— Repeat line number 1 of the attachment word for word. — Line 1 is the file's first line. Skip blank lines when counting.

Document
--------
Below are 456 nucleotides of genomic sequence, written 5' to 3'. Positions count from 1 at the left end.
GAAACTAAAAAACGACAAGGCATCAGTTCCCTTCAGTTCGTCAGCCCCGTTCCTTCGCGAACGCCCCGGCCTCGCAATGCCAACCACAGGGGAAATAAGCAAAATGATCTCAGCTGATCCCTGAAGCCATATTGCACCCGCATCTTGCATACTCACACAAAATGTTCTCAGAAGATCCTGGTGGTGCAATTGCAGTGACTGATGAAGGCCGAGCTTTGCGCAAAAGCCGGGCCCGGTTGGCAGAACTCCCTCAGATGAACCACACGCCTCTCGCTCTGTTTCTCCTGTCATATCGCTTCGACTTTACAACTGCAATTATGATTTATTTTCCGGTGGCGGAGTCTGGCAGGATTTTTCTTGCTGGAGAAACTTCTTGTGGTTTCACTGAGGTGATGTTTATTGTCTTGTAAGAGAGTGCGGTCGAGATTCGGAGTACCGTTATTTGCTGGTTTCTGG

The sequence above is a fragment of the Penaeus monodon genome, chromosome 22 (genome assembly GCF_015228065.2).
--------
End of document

Below are 456 nucleotides of genomic sequence, written 5' to 3'. Positions count from 1 at the left end.